3000 kilos of rice for the flood victims of 17 provinces
150 cans and 307 petroleum heaters for flood victims in 17 provinces

Even the regime’s carelessness has become the subject of reports in many state-run media, which is a usual thing and has no place for any surprise.

The state-run daily Aftab-e Yazd wrote on January 5: “The people of the south of the country, who until a week ago were facing the challenge of supplying agricultural and drinking water, have faced widespread floods in the past two days, and it is important to note that, as usual, crisis management officials are surprised and act like crisis-hit people.

“It seems that being crisis hit in the country’s crisis management headquarters has become a natural thing in recent years, and in critical moments, this headquarters is surprised instead of managing the crisis.

“It does not matter if the government is reformist or principled. The routine of the surprise of the Crisis Management Headquarters is repeated every year, and the result of this repetition is nothing but excessive harm to the people, and that the people who live in difficult conditions and low-income cities.”

Joint Statement Issued by UN Security Council Amid Nuclear Negotiations Shows Highlights Unity

On Tuesday, a joint statement from the five permanent members of the United Nations Security Council was issued, highlighting their shared commitment to the non-proliferation of nuclear weapons, and urging that nuclear conflicts must be avoided at all costs.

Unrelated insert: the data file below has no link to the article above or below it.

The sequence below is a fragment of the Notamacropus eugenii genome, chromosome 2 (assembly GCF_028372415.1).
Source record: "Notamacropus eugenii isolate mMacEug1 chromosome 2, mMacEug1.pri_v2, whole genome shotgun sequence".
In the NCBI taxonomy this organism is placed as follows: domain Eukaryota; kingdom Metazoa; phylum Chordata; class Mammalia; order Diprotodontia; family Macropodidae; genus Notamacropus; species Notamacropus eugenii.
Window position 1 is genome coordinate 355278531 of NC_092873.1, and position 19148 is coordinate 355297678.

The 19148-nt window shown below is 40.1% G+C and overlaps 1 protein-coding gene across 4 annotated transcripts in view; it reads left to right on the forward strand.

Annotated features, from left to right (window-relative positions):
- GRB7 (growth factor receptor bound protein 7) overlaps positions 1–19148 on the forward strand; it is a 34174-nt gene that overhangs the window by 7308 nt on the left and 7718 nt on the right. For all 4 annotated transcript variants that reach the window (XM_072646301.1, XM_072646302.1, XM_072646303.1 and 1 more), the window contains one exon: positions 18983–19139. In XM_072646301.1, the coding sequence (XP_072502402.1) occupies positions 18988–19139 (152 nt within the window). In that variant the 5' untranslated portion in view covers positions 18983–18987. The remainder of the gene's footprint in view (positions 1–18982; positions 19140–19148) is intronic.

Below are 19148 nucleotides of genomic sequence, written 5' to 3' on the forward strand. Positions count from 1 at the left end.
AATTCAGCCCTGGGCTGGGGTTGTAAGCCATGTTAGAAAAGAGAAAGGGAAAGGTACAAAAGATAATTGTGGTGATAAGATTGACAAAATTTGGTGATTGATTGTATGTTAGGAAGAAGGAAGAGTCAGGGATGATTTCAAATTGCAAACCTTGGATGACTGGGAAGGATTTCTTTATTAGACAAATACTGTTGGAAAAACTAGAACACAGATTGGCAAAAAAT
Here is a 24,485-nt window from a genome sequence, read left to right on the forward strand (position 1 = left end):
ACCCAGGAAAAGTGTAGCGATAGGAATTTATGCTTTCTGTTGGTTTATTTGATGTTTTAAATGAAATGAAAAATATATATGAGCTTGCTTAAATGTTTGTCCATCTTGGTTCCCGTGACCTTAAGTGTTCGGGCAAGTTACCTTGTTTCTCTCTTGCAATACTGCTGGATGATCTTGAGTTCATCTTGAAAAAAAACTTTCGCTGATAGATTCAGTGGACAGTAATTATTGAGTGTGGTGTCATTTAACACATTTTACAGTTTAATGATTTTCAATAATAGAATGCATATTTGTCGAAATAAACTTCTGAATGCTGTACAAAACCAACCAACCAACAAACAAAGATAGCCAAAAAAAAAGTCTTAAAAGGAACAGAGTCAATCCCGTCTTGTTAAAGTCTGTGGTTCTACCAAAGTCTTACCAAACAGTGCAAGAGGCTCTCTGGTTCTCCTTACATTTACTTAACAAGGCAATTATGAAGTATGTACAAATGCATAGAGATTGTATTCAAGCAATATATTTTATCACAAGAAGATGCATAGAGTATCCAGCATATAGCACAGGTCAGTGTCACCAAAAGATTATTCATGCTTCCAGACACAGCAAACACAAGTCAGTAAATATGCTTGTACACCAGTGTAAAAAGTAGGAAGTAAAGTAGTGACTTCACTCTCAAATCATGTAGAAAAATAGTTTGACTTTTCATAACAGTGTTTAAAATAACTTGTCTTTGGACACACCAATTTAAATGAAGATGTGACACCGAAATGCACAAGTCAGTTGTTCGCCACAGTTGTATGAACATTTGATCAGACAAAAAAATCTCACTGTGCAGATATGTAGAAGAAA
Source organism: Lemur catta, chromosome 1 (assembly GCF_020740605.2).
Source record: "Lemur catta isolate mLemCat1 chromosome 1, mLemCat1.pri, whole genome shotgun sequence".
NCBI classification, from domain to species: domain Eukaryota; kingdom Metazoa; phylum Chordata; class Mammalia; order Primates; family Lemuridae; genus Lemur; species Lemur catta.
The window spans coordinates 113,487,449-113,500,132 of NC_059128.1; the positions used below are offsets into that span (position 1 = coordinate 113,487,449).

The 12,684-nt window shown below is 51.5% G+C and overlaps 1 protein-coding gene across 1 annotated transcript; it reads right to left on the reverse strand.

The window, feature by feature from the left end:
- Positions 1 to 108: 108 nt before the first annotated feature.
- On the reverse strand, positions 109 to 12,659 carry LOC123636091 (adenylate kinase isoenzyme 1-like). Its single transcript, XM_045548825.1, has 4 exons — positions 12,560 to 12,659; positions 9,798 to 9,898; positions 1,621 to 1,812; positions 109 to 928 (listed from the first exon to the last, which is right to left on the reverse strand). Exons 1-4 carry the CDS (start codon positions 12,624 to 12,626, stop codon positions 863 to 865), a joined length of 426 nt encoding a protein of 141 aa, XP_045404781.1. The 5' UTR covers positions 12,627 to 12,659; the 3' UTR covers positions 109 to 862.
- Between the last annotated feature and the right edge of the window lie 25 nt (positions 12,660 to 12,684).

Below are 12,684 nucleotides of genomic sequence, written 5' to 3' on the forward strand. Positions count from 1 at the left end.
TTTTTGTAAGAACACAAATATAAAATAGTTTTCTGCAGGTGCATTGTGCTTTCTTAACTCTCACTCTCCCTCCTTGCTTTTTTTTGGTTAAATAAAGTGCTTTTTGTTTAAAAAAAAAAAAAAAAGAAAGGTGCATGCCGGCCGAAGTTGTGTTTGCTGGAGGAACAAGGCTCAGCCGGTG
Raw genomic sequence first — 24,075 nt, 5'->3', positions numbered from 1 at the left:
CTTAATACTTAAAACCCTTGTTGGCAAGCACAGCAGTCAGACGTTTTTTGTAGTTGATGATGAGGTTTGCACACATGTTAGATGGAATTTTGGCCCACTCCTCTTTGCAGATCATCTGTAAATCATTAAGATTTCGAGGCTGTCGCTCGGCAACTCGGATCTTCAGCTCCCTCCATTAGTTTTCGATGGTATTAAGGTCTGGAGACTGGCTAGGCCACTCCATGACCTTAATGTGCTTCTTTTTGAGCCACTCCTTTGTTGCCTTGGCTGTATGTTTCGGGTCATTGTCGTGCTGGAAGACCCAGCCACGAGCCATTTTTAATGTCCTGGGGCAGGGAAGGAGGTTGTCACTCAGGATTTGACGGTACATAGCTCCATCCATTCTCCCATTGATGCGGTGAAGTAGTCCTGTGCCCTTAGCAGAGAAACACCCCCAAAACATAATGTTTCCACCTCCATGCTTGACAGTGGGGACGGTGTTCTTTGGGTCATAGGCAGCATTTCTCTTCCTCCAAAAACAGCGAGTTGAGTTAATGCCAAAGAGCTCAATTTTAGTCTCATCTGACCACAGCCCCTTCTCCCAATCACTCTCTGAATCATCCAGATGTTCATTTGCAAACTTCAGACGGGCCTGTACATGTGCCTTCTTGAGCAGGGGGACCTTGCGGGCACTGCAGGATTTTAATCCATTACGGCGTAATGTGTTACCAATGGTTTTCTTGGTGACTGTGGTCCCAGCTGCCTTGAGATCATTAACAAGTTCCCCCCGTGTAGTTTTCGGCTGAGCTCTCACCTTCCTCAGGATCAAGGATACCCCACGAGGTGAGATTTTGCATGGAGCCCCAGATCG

A day earlier, officials from the five-member states – the United States, the United Kingdom, France, Russia, and China – along with their counterparts from Germany, resumed the eighth round of negotiations with the Iranian regime, after a brief break over the Christmas and New Year period, in a bid to restore the 2015 Iran nuclear deal.

Iran returned to the negotiations with an expansion of its demands for up-front sanctions relief without pre-condition. Each of the Western participants in those negotiations declared that Iran was moving away from earlier compromises during the seventh session, and even Russia and China were reportedly taken aback.

The UNSC statement clearly shows the unity between the member states in their efforts to deter the regime’s nuclear advances. In an excerpt from the statement, it read, “For as long as they continue to exist, [nuclear weapons] should serve defensive purposes, deter aggression, and prevent war. We believe strongly that the further spread of such weapons must be prevented.”